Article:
Why we need fats

Fats have been de­monised for 40 years, but could red meat, eggs and full-cream dairy be the ticket to bet­ter health? Dil­vin Yasa in­ves­ti­gates

Sunday Herald Sun - Body and Soul - - NUTRITION -

If nu­tri­tion­ist Chris­tine Cronau, au­thor of Bring Back the Fat, had her way, each one of us would start the day with lamb chops, eggs and toast laden with but­ter. In fact, it’s this diet to which Cronau at­tributes her 25kg weight loss. Not to men­tion the re­ver­sal of myr­iad health con­di­tions such as chronic fa­tigue, ir­ri­ta­ble bowel syn­drome, in­sulin re­sis­tance and hy­po­gly­caemia – con­di­tions she main­tains were the re­sult of eat­ing a “healthy” diet.

“I’m a key ex­am­ple of how the low-fat era has been dis­as­trous for our health,” she says. “It was only once we got rid of sat­u­rated fats in our diet that we started eat­ing more of the foods that are ac­tu­ally harm­ing us, such as ex­cess sugar and car­bo­hy­drates, and this is what has made our health is­sues worsen.”

Cronau’s con­vic­tions might be a world away from the of­fi­cial gov­ern­ment party line that eat­ing a diet rich in sat­u­rated fats pose se­ri­ous health risks, such as high choles­terol and an in­creased in­ci­dence of heart disease and stroke. How­ever, Cronau is just one of a ris­ing num­ber of nutritionists and re­searchers who be­lieve that we might have got­ten things very, very wrong.

NEW VIEWS

Ac­cord­ing to the Aus­tralian Di­etary Guide­lines, sat­u­rated fats are still some­thing to be lim­ited. Cur­rent rec­om­men­da­tions sug­gest we re­place but­ter and cream with polyun­sat­u­rated and mo­noun­sat­u­rated fats, such as oils, spreads and nuts for bet­ter health. But a re­cent spate of stud­ies chal­lenge the no­tion that a diet rich in polyun­sat­u­rated fats is in­deed bet­ter for us.

Dr Christo­pher Rams­den from the US Na­tional In­sti­tute of Health re­cently an­a­lysed two decades­old stud­ies. The first was the Min­nesota Coro­nary Ex­per­i­ment (1968 to 1973), which showed that while pa­tients on the polyun­sat­u­rated fat diet had sig­nif­i­cant drops in choles­terol, they were at higher risk of death, due to the neg­a­tive ef­fects of the veg­etable oil used. The se­cond was The Sydney Diet Study, con­ducted in the 1960s by the Univer­sity of NSW. Males who re­placed sat­u­rated fats in their diet again low­ered their

choles­terol, but were more likely to die from a heart at­tack than those who ate more sat­u­rated fat.

Add to this the study pub­lished in the Jour­nal of the Amer­i­can Med­i­cal As­so­ci­a­tion which found that a low-fat diet showed the sharpest drop in en­ergy ex­pen­di­ture and in­creased in­sulin re­sis­tance (a known precursor to di­a­betes) com­pared with a low GI or low-carb diet. And lastly, there’s the stag­ger­ing in­creases in obe­sity, even though we’re more en­thu­si­as­tic about low-fat prod­ucts than ever be­fore (63.4 per cent of our pop­u­la­tion – com­pared with 56.3 per cent back in 1995 – is now over­weight or obese). So what's go­ing on?

WEIRD SCI­ENCE

UK car­di­ol­o­gist Dr Aseem Mal­ho­tra says we’re suf­fer­ing the im­pacts of the flawed Seven Coun­tries Study. When pub­lished in 1970, it ap­peared to show a cor­re­la­tion be­tween sat­u­rated fat in­take and heart disease among close to 13,000 men in seven coun­tries. The big­gest prob­lem? The au­thors left out the data from the re­main­ing 15 coun­tries they had pro­filed – na­tions whose pop­u­la­tions fol­lowed di­ets with high lev­els of sat­u­rated fats and had lit­tle heart disease. This has led many med­i­cal ex­perts to call both the study and the con­sis­tent di­etary ad­vice which has since fol­lowed “one of the great­est med­i­cal er­rors of our time”.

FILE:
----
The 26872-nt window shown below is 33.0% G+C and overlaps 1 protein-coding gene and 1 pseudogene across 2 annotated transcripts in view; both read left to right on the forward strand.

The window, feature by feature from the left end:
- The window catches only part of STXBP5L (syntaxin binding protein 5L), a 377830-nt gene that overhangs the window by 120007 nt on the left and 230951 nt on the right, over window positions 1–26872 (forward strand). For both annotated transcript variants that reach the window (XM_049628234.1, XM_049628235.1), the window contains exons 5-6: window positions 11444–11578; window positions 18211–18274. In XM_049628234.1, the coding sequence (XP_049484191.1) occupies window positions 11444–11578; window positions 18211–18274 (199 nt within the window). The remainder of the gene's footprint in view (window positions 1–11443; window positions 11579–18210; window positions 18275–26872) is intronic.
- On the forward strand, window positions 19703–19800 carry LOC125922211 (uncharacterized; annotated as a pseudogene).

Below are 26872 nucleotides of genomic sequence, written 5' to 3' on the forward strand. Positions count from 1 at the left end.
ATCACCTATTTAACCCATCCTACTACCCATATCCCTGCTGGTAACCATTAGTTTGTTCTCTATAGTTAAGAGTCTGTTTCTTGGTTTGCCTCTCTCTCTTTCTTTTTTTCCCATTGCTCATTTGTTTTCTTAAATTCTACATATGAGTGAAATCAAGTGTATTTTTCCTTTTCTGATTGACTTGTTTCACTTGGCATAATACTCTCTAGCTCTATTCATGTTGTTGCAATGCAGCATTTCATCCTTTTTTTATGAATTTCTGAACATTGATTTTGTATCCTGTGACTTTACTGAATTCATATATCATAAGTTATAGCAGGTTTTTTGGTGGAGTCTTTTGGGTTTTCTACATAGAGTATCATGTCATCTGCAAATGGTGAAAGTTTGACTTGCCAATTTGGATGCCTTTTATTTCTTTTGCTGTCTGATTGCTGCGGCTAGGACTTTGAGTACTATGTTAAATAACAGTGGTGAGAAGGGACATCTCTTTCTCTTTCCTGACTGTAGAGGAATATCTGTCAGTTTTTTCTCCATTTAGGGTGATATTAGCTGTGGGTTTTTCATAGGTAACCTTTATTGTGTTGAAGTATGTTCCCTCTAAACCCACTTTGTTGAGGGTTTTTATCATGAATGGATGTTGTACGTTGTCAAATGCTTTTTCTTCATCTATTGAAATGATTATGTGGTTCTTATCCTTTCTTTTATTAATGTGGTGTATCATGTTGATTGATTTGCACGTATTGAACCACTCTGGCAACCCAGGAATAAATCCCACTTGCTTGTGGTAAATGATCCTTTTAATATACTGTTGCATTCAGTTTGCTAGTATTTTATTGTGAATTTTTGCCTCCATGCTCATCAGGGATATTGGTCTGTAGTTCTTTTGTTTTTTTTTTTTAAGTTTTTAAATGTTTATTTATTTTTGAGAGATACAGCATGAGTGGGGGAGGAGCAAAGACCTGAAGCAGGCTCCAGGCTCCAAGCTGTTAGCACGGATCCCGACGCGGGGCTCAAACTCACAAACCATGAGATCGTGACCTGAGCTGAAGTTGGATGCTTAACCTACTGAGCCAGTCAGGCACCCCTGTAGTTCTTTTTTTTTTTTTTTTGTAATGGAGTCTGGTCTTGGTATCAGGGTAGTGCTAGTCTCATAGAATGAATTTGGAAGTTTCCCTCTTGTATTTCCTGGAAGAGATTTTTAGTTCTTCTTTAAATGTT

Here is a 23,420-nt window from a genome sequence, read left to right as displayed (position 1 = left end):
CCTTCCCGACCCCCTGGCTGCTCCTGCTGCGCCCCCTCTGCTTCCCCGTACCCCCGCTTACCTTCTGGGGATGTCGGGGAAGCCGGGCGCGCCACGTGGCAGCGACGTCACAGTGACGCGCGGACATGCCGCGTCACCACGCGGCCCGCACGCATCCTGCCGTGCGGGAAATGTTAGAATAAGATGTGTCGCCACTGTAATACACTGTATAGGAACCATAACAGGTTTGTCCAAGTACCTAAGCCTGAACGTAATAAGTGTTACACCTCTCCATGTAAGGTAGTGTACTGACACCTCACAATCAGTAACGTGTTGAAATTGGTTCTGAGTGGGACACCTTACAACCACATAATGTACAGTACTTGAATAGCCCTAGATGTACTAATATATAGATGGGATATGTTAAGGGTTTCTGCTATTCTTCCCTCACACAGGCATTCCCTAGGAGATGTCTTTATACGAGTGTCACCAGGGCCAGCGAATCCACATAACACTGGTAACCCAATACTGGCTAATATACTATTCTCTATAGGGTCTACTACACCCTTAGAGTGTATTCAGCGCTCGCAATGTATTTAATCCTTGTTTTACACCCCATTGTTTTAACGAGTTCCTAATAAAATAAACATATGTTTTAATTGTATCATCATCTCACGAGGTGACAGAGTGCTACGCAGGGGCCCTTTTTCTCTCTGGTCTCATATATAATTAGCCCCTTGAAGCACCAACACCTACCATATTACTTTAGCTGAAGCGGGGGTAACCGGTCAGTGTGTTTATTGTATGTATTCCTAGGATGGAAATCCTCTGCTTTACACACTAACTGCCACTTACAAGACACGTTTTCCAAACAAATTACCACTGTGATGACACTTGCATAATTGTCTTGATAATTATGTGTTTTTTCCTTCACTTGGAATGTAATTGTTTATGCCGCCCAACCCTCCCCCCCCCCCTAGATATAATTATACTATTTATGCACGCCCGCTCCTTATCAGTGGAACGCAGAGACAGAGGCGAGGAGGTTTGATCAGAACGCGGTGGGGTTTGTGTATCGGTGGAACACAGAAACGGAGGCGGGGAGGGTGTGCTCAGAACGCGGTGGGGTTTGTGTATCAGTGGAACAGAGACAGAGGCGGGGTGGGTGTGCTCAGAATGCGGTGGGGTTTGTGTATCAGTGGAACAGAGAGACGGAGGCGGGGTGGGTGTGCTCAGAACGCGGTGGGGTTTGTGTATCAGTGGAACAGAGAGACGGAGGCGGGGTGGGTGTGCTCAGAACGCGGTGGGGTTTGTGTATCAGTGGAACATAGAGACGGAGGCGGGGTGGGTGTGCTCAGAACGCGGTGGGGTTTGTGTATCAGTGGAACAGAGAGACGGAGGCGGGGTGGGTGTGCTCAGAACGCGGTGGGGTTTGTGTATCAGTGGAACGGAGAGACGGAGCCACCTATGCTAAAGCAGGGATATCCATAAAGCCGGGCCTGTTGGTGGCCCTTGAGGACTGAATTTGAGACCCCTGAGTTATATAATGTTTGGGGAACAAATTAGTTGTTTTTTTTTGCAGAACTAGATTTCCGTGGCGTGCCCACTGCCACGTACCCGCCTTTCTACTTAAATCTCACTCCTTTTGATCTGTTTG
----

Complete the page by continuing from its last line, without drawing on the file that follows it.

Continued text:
The re­sults have been dev­as­tat­ing, Mal­ho­tra says. “In ad­di­tion to dairy foods be­ing an ex­cel­lent source of nu­tri­tion and a source of en­ergy, there’s a strong as­so­ci­a­tion that full-fat dairy pro­tects against type 2 di­a­betes and heart disease,” he says. “[Re­mov­ing sat­u­rated fats] has re­sulted in an in­crease in the con­sump­tion of re­fined car­bo­hy­drates and in­dus­trial veg­etable oils which are strongly linked to type 2 di­a­betes, high blood pres­sure, car­dio­vas­cu­lar disease and de­men­tia.”

Cronau agrees, ex­plain­ing that women who “of­ten try to do the right thing” are hit harder than men. For your body to func­tion well, it re­quires a cer­tain amount of fat to help build cell func­tion, im­prove im­mu­nity and en­cour­age ef­fec­tive liver func­tion, she says. So is it time to bring back the fat?

GO NAT­U­RAL

Be­fore you load up with sausages and cakes, it’s worth not­ing that the num­ber-one rule to en­joy the health ben­e­fits of fat is to only in­gest qual­ity, nat­u­ral fats. “It’s about spend­ing a lit­tle more on qual­ity but­ter, co­conut oil, steaks and salmon and avoid­ing foods that have been pro­cessed or mar­keted as ‘choles­terol-free’,” Cronau says.

Mal­ho­tra agrees, adding that while trans fats – such as those found in pro­cessed foods in­clud­ing bis­cuits, pas­tries and small­go­ods – should be avoided, nat­u­rally oc­cur­ring sat­u­rated fats are fine for heart health. “We can all eat non-pro­cessed meat two to three times per week with no prob­lems, and full-fat cheese and yo­ghurt to our heart’s con­tent.”

The only (mi­nor) ob­sta­cle, it seems? The con­tents of your purse.

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